Director/Screenplay – William Sachs, Producer – Marilyn J. Tenser, Photography – Dean Cundey, Visual Effects – Visual Concepts Engineering (Supervisor – Peter Kuran), Photographic Effects Supervisor – Chuck Colwell, Additional Miniature Effects – John Buechler, Makeup – Christopher J. Walas, Production Design – Thomas Turlley. Production Company – Marimark
Stephen Macht (Sergeant Thor), Dorothy R. Stratten (Galaxina), Avery Schreiber (Captain Cornelius Butt), James David Hinton (Private Robert ‘Buzz’ McHenry), Lionel Smith (Maurice), Tad Horino (Sam Wo), Ronald Knight (Ordric the Mordric), Percy Rodrigues (Voice of Ordric)
It is the year 3008. Aboard the United Intergalactic Federation police ship Infinity, Sergeant Thor is attracted to the shipboard android Galaxina, even though she cannot speak and there are only sparks when they kiss. They are ordered on a mission to the planet Alta to obtain the rare Blue Star mineral. The crew settle into cryo-sleep for the 27-year journey, leaving Galaxina to tend the ship. Intrigued by Thor’s attentions, she reprograms herself and teaches herself to talk to be ready for him when he wakes up.
Galaxina was one of the four films that Playboy Playmate Dorothy Stratten appeared in – alongside Skatetown USA (1979), Autumn Born (1979) and They All Laughed (1981) – before she was murdered in 1980 by her jealous boyfriend Paul Snider. There is something in the Dorothy Stratten story, the girl next door who might have become a star, that touches a nerve with the American public and its fascination with Hollywood tragedy stories. There have been three films made about Stratten – Star 80 (1983), the tv movie Death of a Centerfold (1983) and the documentary Dorothy Stratten: The Untold Story (1985). Galaxina attained notoriety by being released two months before Stratten was murdered. The irony of all of this is that had she not been murdered, Stratten’s career would probably have never amounted to anything more than those of so-called Scream Queens like Monique Gabrielle and Brinke Stevens. Certainly, as Galaxina demonstrates, Stratten displays little discernible talent – she appears as a virtual Barbie Doll, and displays a complete lack of any expression throughout – possibly the reason she has been cast as an android.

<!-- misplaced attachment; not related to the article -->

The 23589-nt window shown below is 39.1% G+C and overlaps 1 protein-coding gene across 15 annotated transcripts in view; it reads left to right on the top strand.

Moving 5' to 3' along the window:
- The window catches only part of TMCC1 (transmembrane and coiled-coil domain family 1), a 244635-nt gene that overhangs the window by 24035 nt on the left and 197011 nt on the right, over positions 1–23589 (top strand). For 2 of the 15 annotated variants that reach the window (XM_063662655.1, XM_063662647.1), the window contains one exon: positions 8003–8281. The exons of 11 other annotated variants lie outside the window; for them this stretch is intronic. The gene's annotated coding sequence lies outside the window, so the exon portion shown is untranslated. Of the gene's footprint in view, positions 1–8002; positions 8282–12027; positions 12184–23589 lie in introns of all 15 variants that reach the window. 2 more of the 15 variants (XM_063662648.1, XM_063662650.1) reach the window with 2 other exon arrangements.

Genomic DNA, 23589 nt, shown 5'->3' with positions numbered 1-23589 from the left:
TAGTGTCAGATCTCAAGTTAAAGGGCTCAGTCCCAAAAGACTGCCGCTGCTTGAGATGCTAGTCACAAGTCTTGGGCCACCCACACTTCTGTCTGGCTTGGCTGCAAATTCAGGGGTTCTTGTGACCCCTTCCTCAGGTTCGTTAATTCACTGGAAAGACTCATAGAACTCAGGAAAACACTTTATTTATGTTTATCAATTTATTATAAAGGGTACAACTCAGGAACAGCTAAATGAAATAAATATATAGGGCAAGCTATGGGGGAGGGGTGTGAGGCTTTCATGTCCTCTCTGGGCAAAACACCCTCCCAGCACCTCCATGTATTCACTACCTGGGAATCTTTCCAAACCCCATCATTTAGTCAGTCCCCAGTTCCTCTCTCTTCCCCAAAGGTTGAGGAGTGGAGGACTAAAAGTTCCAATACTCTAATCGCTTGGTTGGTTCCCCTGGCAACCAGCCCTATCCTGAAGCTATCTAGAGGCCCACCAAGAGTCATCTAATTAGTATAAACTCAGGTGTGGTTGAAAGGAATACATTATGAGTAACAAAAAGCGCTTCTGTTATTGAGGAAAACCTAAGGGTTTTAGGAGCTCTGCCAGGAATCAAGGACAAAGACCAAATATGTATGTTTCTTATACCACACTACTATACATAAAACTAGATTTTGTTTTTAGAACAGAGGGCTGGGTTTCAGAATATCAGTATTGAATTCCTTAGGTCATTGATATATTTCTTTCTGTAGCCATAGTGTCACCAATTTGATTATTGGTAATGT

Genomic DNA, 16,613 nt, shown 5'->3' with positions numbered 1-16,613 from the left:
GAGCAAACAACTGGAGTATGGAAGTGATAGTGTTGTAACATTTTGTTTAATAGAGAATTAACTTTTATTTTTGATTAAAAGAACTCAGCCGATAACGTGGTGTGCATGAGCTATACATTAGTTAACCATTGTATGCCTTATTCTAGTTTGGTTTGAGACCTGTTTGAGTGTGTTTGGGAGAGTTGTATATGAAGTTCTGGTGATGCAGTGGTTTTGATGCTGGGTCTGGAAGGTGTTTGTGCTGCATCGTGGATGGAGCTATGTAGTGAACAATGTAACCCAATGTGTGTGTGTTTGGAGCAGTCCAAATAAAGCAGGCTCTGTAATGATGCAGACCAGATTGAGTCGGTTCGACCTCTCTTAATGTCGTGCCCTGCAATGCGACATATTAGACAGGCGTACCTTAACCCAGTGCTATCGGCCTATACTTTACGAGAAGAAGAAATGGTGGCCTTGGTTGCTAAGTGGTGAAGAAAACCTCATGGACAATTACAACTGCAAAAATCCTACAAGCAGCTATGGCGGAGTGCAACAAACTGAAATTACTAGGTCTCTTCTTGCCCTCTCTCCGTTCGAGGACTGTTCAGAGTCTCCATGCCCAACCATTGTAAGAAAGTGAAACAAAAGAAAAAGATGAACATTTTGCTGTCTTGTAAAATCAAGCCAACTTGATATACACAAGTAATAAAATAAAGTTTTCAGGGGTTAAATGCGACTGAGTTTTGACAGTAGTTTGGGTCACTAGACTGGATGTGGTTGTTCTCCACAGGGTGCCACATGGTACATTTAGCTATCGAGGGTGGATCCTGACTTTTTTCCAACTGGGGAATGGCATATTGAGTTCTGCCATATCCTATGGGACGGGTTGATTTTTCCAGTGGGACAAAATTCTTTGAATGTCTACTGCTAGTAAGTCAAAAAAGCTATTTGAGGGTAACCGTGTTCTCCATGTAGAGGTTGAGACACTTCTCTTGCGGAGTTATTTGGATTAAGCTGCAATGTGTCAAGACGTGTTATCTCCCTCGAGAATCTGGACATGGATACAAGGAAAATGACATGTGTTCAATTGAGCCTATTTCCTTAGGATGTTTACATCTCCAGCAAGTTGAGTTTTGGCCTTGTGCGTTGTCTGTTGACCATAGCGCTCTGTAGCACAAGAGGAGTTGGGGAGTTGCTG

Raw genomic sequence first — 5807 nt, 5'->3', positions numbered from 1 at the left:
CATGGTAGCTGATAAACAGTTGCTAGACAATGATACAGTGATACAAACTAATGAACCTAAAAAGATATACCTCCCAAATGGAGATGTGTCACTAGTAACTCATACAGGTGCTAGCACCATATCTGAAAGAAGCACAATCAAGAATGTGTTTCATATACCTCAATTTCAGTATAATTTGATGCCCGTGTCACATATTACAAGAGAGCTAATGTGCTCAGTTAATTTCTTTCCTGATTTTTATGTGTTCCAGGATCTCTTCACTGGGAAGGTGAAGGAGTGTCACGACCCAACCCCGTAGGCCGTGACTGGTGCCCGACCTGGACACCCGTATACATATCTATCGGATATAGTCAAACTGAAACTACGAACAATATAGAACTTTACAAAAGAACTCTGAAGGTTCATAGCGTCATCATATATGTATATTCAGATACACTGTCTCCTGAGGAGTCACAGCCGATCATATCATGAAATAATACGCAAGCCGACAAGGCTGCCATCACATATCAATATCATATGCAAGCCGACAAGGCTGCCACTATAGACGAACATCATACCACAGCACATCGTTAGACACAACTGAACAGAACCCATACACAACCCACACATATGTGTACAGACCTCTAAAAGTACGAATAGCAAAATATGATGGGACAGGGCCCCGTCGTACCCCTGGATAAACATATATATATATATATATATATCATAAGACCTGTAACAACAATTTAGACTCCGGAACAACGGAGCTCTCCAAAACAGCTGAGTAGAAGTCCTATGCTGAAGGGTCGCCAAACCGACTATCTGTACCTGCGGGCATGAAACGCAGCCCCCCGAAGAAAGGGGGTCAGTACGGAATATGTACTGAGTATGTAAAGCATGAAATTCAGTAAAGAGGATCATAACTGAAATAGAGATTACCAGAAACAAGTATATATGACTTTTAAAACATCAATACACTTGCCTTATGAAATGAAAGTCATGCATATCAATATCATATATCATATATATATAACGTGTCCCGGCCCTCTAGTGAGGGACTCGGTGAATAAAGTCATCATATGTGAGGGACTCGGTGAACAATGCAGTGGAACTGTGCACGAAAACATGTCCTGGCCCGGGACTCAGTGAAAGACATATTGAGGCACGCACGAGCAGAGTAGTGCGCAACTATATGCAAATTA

Galaxina has its champions but on most counts it is fairly bad. It came in the midst of the post-Star Wars (1977) boom and gives the appearance of people having been given a handful of money and told to go out and make a science-fiction film. It has no real idea what it wants to do, no focus – it just comes across as a collection of half-ideas, some really bad gags and with lots of space shoot-em-ups and ugly mugs thrown in. It has possibly the most boring space battles in cinematic history – two model ships just sit opposite each other and exchange laser fire without moving. The alien brothel scene is a logical extension of the Star Wars cantina scene but the scene fails through some incredibly cheap and unconvincing alien masks. Avery Schreiber gives a loud, vulgar and intensely annoying performance as the captain. He gets to do a parody of the Alien (1979) chestburster sequence – but the gag is lame and falls flat on its face. The sense of humour in the film is incredibly dim-witted – an indication is surely the level of pitiful puns that feature on the menus in the Human Cafe – Skin and Tonic, Scotsman on the Rocks, Thigh Pies, Baked Alaskan, Eyesed Cream, Knuckle Sandwich, Poached Legs on Toast and Pot Belly Roast. There are some awful science-fictional parodies of tv commercials – there being an excruciating one about replacing arthritic grandma’s hands with giant atomically-powered pincers.
The film is directed by William Sachs, who made a number of low-budget action films and previously delved into the science-fiction genre with the entertainingly cheesy The Incredible Melting Man (1977) and went onto the children’s haunted house film Spooky House (2002) and a handful of other non-genre works.